• 31. Students teach Students• How to annotate on iPads• How to highlight in colors• How to use sticky notes• How to use look up definitions• How to load books on KNO, iBooks, or Subtext• How to use bookmarks• How to push my annotations to their ebooks• How to use MyJournal to view notes
  • 32. iPad Program Speed Bumps DISTRACTION DEVICE on every desk!
  • 33. Students on distraction “Students nowadays simply do not have the patients to finish a novel. Students neglect their text and resort to faster, easier methods of reading (watching the movie).”
  • 34. TOO MUCH TECH!• LCD screen and volume controls• Media player to play audio recording of Hamlet• New “Walltalker” with electronic pens• Air Server to project my iPad• KNO open on my iPad• KNO.com on laptop (in case Air Server stops)
  • 35. Air Server projects youriPad onto the screen(but sometimes it’s “buggy”)
  • 36. Air ServerProjects iPad image on LCD screen
  • 37. Complexity in ReadingCommon Core: ComplexityMake sense of difficult textEnter the text thinkingReading = getting meaningModel reading aloud
  • 38. Too much Text Complexity in Senior English?Conrad: Longparagraphs, sentencestructure, manyadjectives, ironic toneof Marlow as narrator,Freud: translated,long sentences,difficult subject,extreme views ofhuman nature(allowing students toquestion text)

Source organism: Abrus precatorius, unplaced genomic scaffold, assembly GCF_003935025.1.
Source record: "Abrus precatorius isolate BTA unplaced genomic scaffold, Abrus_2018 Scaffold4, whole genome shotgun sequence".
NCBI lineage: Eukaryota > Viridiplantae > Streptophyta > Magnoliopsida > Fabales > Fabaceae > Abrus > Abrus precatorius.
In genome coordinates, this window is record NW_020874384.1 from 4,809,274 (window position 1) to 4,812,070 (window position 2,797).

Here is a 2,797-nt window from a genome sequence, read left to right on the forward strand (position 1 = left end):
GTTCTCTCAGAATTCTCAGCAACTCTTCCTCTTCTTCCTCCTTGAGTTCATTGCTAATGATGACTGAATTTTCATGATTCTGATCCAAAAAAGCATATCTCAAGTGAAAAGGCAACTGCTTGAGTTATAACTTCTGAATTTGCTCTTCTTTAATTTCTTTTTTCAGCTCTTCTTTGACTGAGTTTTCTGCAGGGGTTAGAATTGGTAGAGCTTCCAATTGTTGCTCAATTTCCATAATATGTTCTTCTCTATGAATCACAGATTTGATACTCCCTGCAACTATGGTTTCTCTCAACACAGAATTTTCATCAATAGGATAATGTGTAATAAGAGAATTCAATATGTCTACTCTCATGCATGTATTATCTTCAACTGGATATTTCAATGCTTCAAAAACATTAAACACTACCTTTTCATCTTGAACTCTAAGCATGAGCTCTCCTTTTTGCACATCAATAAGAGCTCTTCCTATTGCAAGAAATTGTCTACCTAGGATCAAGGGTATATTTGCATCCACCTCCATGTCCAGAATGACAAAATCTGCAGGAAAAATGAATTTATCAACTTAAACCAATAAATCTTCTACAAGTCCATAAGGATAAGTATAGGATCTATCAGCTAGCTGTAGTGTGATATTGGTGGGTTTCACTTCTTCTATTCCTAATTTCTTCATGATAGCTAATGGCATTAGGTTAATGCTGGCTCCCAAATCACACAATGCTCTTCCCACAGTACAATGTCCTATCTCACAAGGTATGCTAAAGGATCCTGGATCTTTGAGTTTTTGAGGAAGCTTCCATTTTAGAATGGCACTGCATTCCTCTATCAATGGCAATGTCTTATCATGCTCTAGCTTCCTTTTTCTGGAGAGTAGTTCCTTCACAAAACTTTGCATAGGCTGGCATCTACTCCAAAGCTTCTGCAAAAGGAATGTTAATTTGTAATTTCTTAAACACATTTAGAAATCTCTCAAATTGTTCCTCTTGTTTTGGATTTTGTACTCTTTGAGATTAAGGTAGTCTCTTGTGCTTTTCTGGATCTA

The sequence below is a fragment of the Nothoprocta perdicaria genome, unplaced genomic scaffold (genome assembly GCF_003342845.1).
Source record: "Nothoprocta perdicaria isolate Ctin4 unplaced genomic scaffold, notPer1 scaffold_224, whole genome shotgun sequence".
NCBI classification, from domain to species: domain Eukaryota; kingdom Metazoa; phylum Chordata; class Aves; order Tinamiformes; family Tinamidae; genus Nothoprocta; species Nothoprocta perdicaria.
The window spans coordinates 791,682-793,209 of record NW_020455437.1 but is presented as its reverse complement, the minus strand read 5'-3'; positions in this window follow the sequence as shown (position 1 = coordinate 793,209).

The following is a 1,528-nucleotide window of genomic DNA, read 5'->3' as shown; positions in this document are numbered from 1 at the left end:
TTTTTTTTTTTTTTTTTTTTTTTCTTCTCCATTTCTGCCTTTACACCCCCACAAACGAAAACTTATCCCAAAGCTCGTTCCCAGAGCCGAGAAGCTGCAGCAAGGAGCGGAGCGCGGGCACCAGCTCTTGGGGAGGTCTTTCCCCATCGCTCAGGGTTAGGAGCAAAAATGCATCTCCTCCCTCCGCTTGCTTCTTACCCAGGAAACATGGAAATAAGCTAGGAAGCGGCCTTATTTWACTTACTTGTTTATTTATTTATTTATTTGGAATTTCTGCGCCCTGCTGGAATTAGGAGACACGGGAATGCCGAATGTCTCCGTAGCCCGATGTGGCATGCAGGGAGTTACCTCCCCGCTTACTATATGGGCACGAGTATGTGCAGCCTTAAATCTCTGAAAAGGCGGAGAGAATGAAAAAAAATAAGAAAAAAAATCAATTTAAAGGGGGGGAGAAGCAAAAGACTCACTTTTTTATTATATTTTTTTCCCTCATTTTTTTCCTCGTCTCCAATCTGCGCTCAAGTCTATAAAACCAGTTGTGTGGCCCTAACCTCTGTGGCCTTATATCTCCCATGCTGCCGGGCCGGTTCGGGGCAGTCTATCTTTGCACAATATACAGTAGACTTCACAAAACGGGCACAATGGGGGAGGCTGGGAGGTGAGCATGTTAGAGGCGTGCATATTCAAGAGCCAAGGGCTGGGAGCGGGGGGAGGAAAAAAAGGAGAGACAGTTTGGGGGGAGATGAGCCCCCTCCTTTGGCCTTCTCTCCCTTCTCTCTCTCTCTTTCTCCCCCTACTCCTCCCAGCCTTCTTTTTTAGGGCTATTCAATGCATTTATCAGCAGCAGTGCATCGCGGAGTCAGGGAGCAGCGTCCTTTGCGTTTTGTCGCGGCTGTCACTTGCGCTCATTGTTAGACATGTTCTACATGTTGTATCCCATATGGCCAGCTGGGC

• 39. Too much complexity?
  • 40. Keep Calm as We Read on iPads! Compare reluctant high school readers with college readers Is there anything I can do in 9 months? Can iPads help?
  • 41. My last assignment: email from college“I love ucla but as we were warned last year thebiggest difference from high school is definitely thereading load. For anthro and interracial dynamics theyassign about two hundred pages a weekfor reading for each class and you prettymuch have to have the reading done by the beginningof the week. Some of the reading is very dense but Iam getting the hang of it now.”
  • 42. from NYU“We had to read and sort through (too) many works,but the main focus of the essay was on "TheOdyssey." Were now reading "The Aeneid," have (re)-read "Antigone," and have read a solid amount of Plato("The Cave," "Apology," "Symposium,“"Phaedo"). Honestly, the exercises we had done inclass last year really prepared me for college. By this Iespecially mean time-management/skim-readingexercises. There is about 60 pages of reading or soevery other night, which makes it kinda ridiculousto actually read through everything.”
  • 43. from USCUndeniably, your class definitely prepared me for all of this! A few things to share with your current seniors- Its true... THERE IS A TON OF READING IN COLLEGE